All-Time Single-Season Series: By the numbers

Rogers Hornsby was the star of the All-Time Single-Season series.
Rogers Hornsby was the star of the All-Time Single-Season series. (Getty Images)

All-Time Single-Season National League vs. American League teams

Over the past month, the three Eye on Baseball scribes have undertaken the task of putting together an all-time single-season team for each of the 30 current MLB franchises. If you haven't yet seen some of the teams, check out the entire series by clicking on any of the links below:

ALL-TIME SINGLE-SEASON TEAMS: CHC | STL | MIL | CIN | PIT | CHW | DET | KCR | CLE | MIN | ARI | COL | SD | LAD | SF | SEA | HOU | LAA | TEX | OAK | BOS | NYY | BAL | TOR | TBR | MIA | NYM | ATL | WAS | PHI

As a quick, fun summary, let's check out the players who appeared on multiple teams. Obviously this isn't going to be a list of baseball's greatest players because many of them spent their entire prime -- if not entire career -- with the same franchise.

Still, it's interesting to see who was great(est) with multiple teams in at least one season.

Here are the players who appeared on multiple teams. 

FOUR: Rogers Hornsby (Braves, Cardinals, Cubs, Giants).

THREE: Adrian Beltre (Dodgers, Mariners, Rangers), Roger Clemens (Astros, Blue Jays, Red Sox), Rich "Goose" Gossage (Padres, Pirates, Yankees), Mike Marshall (Dodgers, Expos, Twins), Paul Molitor (Blue Jays, Brewers, Twins), Alex Rodriguez (Mariners, Rangers, Yankees).

TWO: Grover Cleveland "Pete" Alexander (Cubs, Phillies), Jay Bell (Diamondbacks, Royals), Armando Benitez (Marlins, Mets), Bert Blyleven (Rangers, Twins), Barry Bonds (Giants, Pirates), Kevin Brown (Marlins, Padres), Miguel Cabrera (Marlins, Tigers), Gary Carter (Mets, Expos), Carlos Delgado (Blue Jays, Marlins), Mark Eichhorn (Blue Jays, Orioles), Rollie Fingers (Athletics, Brewers), Carlton Fisk (Red Sox, White Sox), Bobby Grich (Angels, Orioles), Lefty Grove (Athletics, Red Sox), Vladimir Guerrero (Angels, Expos), Roy Halladay (Phillies, Blue Jays), Bryan Harvey (Angels, Marlins), Shoeless Joe Jackson (Indians, White Sox), Fergie Jenkins (Cubs, Rangers), Randy Johnson (Diamondbacks, Mariners), Nap Lajoie (Athletics, Cleveland), Al Leiter (Marlins, Mets), Brad Lidge (Astros, Phillies), Greg Maddux (Braves, Cubs), Pedro Martinez (Expos, Red Sox), Joe Nathan (Rangers, Twins), Rob Nen (Giants, Marlins), Gaylord Perry (Indians, Padres), Andy Pettitte (Astros, Yankees), J.J. Putz (Diamondbacks, Mariners), Frank Robinson (Orioles, Reds), Ivan Rodriguez (Marlins, Rangers), Nolan Ryan (Angels, Rangers), Johan Santana (Mets, Twins), Tom Seaver (Mets, Reds), Tris Speaker (Indians, Red Sox), Bruce Sutter (Cardinals, Cubs), Billy Wagner (Mets, Astros), Hoyt Wilhelm (Orioles, White Sox).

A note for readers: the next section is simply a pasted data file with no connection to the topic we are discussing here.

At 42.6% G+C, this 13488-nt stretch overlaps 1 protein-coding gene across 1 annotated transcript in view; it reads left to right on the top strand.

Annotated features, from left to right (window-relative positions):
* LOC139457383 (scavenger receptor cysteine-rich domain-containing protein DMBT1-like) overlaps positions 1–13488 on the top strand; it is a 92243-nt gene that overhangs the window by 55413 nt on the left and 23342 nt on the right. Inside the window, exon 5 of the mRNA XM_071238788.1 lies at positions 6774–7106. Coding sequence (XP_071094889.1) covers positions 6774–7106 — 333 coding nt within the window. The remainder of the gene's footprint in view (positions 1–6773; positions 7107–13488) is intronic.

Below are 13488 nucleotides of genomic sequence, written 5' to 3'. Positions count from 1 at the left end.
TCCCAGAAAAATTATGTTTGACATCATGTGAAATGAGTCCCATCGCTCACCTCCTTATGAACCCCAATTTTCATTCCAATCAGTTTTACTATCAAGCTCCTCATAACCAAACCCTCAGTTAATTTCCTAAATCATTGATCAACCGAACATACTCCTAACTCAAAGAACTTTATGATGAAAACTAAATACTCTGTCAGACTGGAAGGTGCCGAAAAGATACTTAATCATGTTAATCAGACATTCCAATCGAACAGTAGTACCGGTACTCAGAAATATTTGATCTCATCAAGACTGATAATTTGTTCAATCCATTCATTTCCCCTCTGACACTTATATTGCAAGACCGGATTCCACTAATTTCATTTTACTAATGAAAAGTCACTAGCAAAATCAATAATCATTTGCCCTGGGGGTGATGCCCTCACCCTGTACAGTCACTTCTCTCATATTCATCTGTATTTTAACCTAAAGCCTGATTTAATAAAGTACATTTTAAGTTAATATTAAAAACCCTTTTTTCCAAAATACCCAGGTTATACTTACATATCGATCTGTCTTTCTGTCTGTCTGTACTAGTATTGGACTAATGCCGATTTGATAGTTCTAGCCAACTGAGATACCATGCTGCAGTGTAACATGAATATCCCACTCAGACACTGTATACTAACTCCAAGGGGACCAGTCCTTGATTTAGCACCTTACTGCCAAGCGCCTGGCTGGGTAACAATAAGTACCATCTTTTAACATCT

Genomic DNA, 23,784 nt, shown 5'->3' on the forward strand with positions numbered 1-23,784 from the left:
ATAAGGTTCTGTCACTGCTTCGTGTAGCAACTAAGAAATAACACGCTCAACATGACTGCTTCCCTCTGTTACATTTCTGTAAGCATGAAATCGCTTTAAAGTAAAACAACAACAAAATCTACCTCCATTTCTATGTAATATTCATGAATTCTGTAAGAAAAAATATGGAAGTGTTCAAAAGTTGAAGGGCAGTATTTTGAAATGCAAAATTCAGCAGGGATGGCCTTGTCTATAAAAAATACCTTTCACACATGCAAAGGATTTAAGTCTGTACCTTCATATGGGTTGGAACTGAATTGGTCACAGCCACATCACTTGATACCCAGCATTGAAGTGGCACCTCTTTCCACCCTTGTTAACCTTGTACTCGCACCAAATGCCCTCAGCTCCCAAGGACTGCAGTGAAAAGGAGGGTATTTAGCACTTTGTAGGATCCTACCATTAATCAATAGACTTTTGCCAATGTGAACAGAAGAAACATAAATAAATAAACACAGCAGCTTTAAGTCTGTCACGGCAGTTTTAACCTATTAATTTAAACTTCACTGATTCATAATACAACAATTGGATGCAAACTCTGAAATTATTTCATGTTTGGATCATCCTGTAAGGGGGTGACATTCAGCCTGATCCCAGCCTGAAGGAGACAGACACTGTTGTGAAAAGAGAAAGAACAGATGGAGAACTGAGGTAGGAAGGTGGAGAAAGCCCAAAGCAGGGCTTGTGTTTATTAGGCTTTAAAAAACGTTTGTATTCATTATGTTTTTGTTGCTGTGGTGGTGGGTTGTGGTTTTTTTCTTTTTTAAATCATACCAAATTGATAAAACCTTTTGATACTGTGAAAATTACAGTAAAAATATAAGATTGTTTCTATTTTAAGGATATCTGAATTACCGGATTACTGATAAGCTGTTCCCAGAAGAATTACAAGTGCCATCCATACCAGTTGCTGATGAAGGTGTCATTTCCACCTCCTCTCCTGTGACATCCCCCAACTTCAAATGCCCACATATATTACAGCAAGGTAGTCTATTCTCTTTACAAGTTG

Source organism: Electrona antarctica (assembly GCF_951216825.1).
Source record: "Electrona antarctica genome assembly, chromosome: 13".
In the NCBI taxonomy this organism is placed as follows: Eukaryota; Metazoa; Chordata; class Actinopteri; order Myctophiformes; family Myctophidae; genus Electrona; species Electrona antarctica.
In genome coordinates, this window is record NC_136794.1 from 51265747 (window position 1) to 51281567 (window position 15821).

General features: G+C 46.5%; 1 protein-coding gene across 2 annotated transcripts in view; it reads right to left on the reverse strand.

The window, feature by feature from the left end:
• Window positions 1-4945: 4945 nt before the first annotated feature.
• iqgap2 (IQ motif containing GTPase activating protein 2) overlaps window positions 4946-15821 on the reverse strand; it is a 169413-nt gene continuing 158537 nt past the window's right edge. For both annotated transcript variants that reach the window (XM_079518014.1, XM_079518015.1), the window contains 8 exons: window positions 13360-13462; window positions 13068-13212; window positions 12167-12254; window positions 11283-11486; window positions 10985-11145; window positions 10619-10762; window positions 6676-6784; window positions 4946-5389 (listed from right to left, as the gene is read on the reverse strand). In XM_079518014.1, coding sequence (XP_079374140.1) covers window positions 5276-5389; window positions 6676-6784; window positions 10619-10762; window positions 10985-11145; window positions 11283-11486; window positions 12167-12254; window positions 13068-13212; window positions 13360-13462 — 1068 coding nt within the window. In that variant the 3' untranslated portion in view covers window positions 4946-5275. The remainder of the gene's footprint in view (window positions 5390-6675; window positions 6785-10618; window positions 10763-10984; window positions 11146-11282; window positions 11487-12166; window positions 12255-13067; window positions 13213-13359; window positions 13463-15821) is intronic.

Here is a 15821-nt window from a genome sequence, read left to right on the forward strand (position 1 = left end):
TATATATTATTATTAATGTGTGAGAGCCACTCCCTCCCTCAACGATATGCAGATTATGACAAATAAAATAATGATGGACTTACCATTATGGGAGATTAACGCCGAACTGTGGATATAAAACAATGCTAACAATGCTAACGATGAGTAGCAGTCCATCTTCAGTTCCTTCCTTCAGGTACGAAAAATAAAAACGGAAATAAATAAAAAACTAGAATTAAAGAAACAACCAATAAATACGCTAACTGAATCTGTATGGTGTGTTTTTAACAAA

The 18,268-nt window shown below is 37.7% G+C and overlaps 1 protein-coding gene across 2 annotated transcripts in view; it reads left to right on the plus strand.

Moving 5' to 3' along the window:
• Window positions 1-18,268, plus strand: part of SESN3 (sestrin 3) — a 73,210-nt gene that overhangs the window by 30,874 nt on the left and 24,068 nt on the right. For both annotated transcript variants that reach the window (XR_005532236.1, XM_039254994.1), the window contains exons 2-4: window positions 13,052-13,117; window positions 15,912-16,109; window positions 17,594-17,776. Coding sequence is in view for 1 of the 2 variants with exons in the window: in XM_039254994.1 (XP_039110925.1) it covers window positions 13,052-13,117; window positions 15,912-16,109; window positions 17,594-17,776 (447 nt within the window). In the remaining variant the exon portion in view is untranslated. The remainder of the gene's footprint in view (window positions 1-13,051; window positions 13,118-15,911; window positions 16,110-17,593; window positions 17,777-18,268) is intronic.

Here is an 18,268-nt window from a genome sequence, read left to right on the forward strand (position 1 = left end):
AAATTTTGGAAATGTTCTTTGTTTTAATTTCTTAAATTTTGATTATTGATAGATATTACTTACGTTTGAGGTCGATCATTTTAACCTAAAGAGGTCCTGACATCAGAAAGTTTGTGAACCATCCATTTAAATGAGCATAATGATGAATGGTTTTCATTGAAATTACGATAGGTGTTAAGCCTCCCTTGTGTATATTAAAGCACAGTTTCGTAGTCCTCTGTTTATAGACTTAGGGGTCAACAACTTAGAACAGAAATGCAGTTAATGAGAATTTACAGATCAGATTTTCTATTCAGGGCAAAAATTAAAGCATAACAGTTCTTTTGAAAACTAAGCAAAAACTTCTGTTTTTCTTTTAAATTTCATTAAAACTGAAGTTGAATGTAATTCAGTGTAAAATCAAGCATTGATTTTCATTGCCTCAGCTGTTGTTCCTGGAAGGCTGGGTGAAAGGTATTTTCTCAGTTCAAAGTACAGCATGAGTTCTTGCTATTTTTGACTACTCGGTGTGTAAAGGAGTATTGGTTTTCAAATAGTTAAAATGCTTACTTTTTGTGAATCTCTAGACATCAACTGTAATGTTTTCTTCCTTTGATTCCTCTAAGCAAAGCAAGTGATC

And now, let's count the number of players each decade received in the series. It's worth noting expansion, the designated hitter and the expanded role of relief pitchers here and the impact it had on this section. Taking those three items into account, it makes sense that the modern decades got a lot more play here -- especially expansion, as many teams only had a handful of decades from which to choose and a select few have only been around since the 1990s. 

The number of entries per decade in this series:

1900s (and earlier): 14
1910s: 16
1920s: 19
1930s: 17
1940s: 15
1950s: 13
1960s: 36
1970s: 62
1980s: 62
1990s: 89
2000s: 99
2010s: 59

CBS Sports Writer

Matt Snyder has been a baseball writer with CBS Sports since 2011. A member of the BBWAA, he's now covered the last six World Series beginning with the epic 2011 Fall Classic. The former Indiana University... Full Bio

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